In 1890, Gustav Kobbe's "The Central Railroad of New Jersey, an Illustrated Guidebook" listed Fanwood's attractions as "a park-like place of residences among beautifully laid out grounds and has an air of elegance and refinement. It boasts a fine club-house with bowling-alleys, billiard-room, etc. Taken all in all, Fanwood is a little gem." The following year, the Central Railroad of New Jersey issued a booklet "Why Not Own Your Own Home on the Central Railroad of New Jersey?" for the purpose of advertising its various properties available for development sites. The intent was to induce prospective homeowners to move their families from urban areas increasingly perceived as unhealthy and overcrowded. Fanwood is called one of the "delightful spots...where every breath of air purifies the lungs instead of poisoning them; where bright eyes and rosy cheeks will be the quick response to nature's all-powerful doctoring. And nature submits no doctor's bills after the cures."
After the turn of the century, advertisements about the area continued. In 1906, the "Suburbanite" magazine, another CRRNJ publication, described Fanwood Borough as "situated on high, rolling ground and is at all seasons of the year a beautiful and healthful place of residence. It is preferred as a place of residence by the commuter who wishes to live within a five minutes walk of the station."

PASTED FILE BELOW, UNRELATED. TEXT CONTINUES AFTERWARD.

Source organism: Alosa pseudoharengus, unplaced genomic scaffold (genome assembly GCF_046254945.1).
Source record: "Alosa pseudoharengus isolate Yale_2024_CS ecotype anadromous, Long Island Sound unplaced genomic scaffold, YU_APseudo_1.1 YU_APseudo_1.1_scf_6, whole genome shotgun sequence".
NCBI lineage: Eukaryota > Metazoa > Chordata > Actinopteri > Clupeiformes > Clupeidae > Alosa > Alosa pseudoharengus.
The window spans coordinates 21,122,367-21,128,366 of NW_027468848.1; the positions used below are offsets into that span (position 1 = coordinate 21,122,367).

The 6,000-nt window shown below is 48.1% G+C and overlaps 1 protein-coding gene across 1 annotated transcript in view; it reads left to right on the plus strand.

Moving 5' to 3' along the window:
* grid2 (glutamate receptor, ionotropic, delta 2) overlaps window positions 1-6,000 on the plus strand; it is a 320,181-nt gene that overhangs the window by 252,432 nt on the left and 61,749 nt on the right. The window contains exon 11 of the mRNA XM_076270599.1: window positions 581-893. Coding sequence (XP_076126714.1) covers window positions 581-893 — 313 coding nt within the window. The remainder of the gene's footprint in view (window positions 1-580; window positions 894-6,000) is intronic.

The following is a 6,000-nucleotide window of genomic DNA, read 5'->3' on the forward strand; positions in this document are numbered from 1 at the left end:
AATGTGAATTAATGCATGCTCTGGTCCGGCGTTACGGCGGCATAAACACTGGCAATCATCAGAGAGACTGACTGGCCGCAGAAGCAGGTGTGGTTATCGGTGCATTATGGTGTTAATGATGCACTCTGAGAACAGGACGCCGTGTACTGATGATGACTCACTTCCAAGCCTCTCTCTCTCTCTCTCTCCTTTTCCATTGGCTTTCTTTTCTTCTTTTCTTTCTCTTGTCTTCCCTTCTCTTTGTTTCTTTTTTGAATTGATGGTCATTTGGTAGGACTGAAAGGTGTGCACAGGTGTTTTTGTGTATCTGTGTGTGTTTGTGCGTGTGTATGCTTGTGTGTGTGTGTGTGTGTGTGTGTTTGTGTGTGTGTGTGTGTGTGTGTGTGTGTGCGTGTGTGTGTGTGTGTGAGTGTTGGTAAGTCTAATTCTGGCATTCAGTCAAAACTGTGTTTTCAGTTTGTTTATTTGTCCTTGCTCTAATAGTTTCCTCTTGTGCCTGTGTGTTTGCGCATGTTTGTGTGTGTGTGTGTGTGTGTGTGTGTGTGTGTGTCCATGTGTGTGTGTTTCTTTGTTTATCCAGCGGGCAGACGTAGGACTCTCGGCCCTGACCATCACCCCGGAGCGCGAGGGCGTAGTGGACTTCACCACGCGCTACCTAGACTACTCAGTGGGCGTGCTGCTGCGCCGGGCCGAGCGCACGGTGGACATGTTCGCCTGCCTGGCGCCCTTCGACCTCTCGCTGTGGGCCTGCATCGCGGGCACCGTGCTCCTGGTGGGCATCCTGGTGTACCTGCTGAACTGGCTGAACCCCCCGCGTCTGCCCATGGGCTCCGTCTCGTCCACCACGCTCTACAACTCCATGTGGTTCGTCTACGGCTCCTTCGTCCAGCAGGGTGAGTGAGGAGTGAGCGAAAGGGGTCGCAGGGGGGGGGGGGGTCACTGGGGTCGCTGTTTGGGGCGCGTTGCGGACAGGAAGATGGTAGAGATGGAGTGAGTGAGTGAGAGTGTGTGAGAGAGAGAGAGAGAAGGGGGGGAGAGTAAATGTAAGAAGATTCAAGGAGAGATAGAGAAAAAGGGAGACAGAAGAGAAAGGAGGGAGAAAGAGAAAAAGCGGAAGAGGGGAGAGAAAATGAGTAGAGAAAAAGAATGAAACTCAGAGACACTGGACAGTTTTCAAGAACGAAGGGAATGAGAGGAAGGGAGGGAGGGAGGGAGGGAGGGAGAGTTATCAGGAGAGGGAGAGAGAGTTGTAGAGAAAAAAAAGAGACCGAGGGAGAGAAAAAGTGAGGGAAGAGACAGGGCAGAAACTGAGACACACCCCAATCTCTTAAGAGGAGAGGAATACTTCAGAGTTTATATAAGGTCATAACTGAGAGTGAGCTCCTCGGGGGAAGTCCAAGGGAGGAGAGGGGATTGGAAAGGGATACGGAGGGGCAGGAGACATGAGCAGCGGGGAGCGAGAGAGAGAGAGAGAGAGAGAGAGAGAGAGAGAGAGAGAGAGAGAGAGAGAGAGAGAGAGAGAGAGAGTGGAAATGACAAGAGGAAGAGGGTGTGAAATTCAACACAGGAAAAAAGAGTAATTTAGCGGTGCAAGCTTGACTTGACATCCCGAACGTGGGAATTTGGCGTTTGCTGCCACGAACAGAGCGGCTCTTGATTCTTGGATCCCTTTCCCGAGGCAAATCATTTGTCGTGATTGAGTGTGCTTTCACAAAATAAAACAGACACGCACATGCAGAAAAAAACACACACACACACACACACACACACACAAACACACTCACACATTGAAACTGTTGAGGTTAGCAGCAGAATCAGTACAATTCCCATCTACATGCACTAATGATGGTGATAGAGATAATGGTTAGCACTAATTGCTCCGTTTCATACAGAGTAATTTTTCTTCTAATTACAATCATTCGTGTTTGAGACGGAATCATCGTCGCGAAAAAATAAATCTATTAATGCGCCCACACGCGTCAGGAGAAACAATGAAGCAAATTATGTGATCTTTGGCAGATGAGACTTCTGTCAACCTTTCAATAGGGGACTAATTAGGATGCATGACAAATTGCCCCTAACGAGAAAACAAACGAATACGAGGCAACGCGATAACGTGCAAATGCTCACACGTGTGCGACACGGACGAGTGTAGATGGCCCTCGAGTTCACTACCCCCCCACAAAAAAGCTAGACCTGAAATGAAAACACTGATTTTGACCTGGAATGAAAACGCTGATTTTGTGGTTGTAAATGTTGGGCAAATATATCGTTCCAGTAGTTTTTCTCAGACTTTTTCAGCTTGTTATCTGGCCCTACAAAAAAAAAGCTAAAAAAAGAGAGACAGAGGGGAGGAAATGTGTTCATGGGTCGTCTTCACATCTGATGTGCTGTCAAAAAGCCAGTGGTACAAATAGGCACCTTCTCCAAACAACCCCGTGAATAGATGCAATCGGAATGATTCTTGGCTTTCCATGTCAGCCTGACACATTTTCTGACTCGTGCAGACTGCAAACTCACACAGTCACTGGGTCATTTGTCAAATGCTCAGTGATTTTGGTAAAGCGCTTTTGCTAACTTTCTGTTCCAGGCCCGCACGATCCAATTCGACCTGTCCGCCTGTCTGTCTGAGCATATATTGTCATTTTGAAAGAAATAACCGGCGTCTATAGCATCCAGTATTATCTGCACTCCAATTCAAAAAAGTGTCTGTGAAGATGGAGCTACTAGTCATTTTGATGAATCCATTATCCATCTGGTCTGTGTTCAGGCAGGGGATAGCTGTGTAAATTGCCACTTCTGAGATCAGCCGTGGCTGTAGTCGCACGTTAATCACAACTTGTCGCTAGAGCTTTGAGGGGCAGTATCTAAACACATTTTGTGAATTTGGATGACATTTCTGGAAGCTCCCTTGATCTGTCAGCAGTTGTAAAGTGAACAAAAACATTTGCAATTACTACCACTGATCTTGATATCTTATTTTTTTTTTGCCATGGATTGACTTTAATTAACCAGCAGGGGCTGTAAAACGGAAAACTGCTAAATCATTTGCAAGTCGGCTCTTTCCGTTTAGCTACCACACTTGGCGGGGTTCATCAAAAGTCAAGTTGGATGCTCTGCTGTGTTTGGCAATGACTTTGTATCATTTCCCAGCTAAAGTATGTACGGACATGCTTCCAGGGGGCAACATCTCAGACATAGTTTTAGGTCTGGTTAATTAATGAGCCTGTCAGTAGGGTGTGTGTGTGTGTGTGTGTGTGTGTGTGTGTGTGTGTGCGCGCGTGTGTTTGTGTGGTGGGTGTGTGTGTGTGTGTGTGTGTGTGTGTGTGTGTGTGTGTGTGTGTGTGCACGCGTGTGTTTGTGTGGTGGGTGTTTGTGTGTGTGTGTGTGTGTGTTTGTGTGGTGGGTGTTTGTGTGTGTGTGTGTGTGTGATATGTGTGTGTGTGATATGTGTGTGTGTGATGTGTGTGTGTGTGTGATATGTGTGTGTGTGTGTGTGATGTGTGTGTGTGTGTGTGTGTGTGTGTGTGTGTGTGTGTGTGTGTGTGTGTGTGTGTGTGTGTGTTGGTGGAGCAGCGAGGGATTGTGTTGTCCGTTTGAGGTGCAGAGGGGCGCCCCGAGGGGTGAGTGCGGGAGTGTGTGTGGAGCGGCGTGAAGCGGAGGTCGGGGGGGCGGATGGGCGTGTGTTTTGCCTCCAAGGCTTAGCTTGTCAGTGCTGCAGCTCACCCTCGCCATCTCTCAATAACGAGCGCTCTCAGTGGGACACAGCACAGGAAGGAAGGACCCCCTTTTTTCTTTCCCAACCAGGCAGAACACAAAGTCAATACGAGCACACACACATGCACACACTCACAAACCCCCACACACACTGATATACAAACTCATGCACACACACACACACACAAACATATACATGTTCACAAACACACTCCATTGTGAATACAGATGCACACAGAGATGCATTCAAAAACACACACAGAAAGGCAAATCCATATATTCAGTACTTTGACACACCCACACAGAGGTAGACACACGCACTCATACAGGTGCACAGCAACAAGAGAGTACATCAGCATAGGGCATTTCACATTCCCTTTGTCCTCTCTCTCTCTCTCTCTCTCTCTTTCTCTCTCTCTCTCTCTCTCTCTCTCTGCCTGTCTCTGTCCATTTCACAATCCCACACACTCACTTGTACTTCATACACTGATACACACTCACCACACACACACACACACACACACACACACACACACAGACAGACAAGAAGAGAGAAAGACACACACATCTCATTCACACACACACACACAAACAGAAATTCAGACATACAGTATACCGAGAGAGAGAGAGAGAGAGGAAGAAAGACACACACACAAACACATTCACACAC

As with so many other aspects of Fanwood's history, the story of its political and geographic boundaries is closely linked to the railroad. The CRRNJ's mid-nineteenth century track realignment laid the groundwork for competition between Fanwood Township (now Scotch Plains Township) and Fanwood Borough. The rivalry culminated in a late nineteenth century split between the two communities, with the CNJLI Co. agent, George Kyte, playing a key role in the push to create a new borough.
As is indicated on the 1862 Meyer and Witzel Map of Union County, the Village of Scotch Plains contained many more structures than the future Borough of Fanwood. Appropriately, before the emergence of Fanwood Park, the passenger station along the Midway Avenue alignment was at that time called the "Scotch Plains Station." When the railroad alignment in the area was shifted to the southeast, further away from the village of Scotch Plains, and the new community of Fanwood Park was laid out, the groundwork was laid for competition between the two communities.